Meanwhile, doctors at Cincinnati Children’s Hospital nearby were finding a concerning pattern of asthma symptoms in children from the area. Through collaborating with the Legal Aid Society, the hospital’s researchers were able to identify Colonial Village as a primary source of the cases among other hotspots for health disparities in the city. The findings sparked meetings among Cincinnati Children’s doctors, Colonial Village, residents, Legal Aid, the Avondale Development Corporation, and the city to determine how to craft an intervention that would lead to new management—and therefore better conditions—at the Village.

“Where you live matters for your physical and mental health,” said Dr. Andrew Beck, one of the researchers at Cincinnati Children’s who helped sound the alarm on the number of asthma cases at Colonial Village. “I think there’s power in overlaying and information to try and identify these patterns…One of the things that’s been good about this story was that there was partnership, yes with us, but also with the city, with Avondale-based organizations like ADC, Legal Aid, and importantly with the residents themselves leading and being right there at the table alongside other groups.”

The issues at Colonial Village also sparked lawsuits from the city against AHA, one in 2016 and another in 2019. The city cited a litany of delinquent behaviors against the defendant including the constant criminal activity happening on the property, failure to report that criminal activity, failure to implement agreed upon site improvements and policy reforms for guests and residents, inadequate staffing as well as health and safety code violations. The immense disrepair and danger of the property also jeopardized the Village’s affordable housing subsidy from the Department of Housing and Urban Development. The city and AHA had come to a settlement over the 2016 lawsuit, causing that case to be thrown out. However, the city refiled the lawsuit in 2019 once AHA breached the lawsuit. Those proceedings took a shift when AHA went into foreclosure last January.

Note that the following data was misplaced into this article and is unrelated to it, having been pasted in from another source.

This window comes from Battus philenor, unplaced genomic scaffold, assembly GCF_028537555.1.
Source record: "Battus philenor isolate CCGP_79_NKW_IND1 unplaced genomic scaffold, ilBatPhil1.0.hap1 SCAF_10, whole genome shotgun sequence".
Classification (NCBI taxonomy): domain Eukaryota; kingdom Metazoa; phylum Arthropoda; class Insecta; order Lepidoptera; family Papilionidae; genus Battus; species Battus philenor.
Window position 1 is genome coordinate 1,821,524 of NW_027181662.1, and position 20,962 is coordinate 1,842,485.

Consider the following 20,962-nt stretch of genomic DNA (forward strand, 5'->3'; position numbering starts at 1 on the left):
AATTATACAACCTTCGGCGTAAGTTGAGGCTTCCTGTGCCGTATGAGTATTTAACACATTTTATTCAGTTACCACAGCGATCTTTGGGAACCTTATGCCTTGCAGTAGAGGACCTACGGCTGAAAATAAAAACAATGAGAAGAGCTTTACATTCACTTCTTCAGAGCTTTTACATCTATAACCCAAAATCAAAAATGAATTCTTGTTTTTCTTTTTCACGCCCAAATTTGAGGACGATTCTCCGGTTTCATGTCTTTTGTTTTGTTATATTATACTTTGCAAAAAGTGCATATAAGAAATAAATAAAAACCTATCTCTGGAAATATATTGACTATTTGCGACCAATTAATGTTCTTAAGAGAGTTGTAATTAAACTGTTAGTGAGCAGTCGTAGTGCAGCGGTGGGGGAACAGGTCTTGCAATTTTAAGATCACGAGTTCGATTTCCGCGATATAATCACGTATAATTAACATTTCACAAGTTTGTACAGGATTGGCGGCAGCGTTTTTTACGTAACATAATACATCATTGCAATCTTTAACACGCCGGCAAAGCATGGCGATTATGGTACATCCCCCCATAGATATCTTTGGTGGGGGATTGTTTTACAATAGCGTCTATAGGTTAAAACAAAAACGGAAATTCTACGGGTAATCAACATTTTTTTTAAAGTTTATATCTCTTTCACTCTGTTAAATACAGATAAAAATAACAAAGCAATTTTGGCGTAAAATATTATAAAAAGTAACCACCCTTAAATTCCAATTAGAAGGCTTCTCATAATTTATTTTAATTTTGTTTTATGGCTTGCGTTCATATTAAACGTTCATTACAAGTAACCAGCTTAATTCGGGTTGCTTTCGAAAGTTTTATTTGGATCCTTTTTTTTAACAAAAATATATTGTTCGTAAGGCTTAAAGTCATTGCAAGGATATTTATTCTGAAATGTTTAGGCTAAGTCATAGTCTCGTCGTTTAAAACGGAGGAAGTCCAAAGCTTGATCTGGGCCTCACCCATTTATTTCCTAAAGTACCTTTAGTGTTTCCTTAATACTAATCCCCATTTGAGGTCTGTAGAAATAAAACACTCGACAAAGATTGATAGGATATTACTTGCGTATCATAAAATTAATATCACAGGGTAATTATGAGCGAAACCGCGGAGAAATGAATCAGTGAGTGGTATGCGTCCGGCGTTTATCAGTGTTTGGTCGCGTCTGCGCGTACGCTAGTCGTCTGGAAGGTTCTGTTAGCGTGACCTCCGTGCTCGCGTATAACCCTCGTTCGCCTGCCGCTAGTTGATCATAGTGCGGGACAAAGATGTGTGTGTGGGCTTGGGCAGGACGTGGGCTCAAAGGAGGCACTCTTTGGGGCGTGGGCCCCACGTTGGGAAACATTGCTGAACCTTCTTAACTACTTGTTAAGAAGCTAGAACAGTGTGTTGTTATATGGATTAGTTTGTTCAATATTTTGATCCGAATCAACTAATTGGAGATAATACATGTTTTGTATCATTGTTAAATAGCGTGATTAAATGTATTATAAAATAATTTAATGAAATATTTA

Prodigy Title Agency took over as a court-appointed receiver as residents and community stakeholders anxiously waited to see which developer would next take over ownership of the Village. Eventually, Related Affordable, also the owner of the Alms Apartments in Walnut Hills, bought the village in September for $2 million. An entity controlled by Related Affordable, the Colonial Village Preservation LP, is listed as the owner. Assistant City Solicitor Mark Manning says the city has a good relationship with Related Affordable because of the welcome changes it has made to the Alms, another low-income apartment building that had once fallen into disrepair. As a result, the city dismissed the 2019 lawsuit against Affordable Housing America to allow Related Affordable to move forward with purchasing the Village.

Manning explains that because of Related Affordable’s positive track record in leading reform at troubled housing sites, residents and community stakeholders hope that new ownership and renovations will significantly elevate the culture and morale of the Village. More importantly, it’s expected that the area will be much safer for residents who already live there and want to stay.

“When you look at crime across the city, it’s really concentrated at a few points. Even when you look at a neighborhood like Avondale that might have a broader reputation as having a lot of crime issues, really the crime in Avondale or any neighborhood is really concentrated in just a few places.